Corporate culture key to keeping employees
Chief financial officers must adapt to changes, explore financial efficiencies, keep weekly tabs on balance sheets, maintain updated management reporting systems, and always have a plan in place when things turn sour.
If there’s one thing Wes Fountain, a 29-year veteran of the Hospital Corporation of America system, has learned, it’s that a new CFO must adapt to changing environments. After all, Fountain has held executive hospital positions at four HCA divisions, including stops in Florida, Texas, and South Carolina, and was named CFO at HCA’s Tri-Star Division in Brentwood, Tenn., in September.
“What’s needed from a CFO in a growing, competitive, strong organization is different from a CFO in an organization that’s struggling financially with a weaker market position,” says Fountain, who earned an MBA from Auburn in 1999. “Being a growth-oriented CFO versus one that is at an organization that does not have a lot of growth prospects where you have to manage more of the cost side of the equation doesn’t take a different skill set, but it certainly leverages different skills.
“One challenge for any new CFO moving to a new organization is making sure they have confidence in the financial reporting of their organization. Is it accurate? Is it reliable? What’s the history of the audit reports? What are the internal controls like? The primary challenge in the near term is assimilating into the culture of the organization and getting to know the people. At the end of the day, it’s still a people business.”
In this age of skyrocketing health care costs, what measures can a health care division explore to be more efficient? Fountain mentions leveraging vendors and supply chain relationships for value and making technological investments that will pay for themselves in the long run. “Sometimes you have to spend money to make money,” he says.
But it comes back to people. Tight healthcare labor markets create a competitive field for talent. That’s why retention is so important.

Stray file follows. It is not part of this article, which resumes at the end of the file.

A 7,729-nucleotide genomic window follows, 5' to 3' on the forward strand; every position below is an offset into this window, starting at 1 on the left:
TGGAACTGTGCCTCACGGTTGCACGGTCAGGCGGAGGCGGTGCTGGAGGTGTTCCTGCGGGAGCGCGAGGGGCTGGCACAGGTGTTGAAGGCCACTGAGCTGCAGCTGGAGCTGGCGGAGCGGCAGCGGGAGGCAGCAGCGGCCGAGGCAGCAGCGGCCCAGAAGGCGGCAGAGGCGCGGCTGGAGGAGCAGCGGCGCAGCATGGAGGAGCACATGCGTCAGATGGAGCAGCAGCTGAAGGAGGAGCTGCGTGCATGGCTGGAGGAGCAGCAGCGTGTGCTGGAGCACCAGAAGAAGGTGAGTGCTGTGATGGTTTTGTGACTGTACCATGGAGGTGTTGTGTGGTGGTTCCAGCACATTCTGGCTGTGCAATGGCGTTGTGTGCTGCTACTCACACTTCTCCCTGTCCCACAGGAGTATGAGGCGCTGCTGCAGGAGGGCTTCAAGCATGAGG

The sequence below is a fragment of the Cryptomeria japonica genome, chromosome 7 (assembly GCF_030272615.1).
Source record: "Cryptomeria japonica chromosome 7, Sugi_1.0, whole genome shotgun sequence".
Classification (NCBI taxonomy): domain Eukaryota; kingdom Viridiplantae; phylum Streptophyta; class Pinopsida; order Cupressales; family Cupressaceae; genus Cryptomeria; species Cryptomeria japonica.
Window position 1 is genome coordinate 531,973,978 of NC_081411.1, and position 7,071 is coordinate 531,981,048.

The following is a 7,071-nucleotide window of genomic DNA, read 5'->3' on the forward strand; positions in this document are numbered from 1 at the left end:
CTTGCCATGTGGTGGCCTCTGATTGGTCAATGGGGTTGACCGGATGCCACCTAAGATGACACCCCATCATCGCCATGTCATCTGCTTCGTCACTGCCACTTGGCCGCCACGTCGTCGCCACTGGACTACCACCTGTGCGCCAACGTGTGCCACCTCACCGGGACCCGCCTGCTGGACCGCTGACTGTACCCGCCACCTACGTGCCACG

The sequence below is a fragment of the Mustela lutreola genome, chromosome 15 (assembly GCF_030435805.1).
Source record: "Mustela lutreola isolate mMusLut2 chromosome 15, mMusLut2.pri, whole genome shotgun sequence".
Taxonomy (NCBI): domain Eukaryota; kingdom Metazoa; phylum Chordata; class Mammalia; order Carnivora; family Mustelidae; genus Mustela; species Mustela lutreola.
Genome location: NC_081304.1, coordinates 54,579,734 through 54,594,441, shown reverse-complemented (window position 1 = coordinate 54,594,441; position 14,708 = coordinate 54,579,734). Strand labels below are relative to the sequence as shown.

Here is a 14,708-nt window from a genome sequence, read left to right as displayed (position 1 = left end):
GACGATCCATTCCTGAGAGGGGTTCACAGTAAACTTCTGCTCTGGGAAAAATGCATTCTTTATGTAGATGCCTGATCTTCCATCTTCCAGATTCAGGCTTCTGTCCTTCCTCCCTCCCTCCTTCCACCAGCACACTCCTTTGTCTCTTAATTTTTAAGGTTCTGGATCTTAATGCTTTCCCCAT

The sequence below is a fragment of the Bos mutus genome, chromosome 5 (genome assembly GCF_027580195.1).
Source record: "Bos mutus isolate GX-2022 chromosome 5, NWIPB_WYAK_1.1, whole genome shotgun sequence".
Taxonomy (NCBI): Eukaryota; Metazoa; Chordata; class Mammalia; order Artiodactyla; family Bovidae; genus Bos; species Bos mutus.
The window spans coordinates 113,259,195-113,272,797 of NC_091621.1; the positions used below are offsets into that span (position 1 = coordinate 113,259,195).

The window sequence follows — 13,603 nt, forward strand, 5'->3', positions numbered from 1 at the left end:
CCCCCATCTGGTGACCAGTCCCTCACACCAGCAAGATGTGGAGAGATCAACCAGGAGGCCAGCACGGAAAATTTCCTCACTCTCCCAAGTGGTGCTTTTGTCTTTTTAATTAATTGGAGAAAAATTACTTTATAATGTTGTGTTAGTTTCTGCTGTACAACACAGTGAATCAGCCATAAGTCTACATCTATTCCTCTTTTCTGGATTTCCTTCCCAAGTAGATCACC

“Having a good culture that employees want to be a part of is vital. This keeps your turnover low, which is going to result in a lower cost of labor than in an environment where you have higher turnover,” Fountain says.
Fountain suggests that hospitals implement organizational development programs to help foster leadership and improved internal cultures.
“Patient demand continues to grow, and it grows unevenly by market,” he adds. “You can have a dreadful organization in terms of culture that is in a growing market, but the poor culture resulting in turnover will make that hospital rely on premium labor—constraining financial resources, which is contrary to what you would think of if you are in a growing market where people are moving into the city. That’s generally supposed to be a recipe for a growing, healthy organization.”
Not all organizations are healthy. The internal culture might actually be healthy, but the bottom line isn’t. Fountain says this isn’t a situation that a CFO can single-handedly repair, but he or she can be a steadfast leader in the process.
“That organization would need a CFO who is going to articulate, in layman’s terms, not financial terms, the environment or circumstances that the organization faces and ask for ideas, action, and participation,” he says. “Then they should create a leadership team that can hold the organization accountable to the plans that they have set. The highest value a CFO can bring to that conversation is a leadership quality, and not necessarily a technical characteristic.”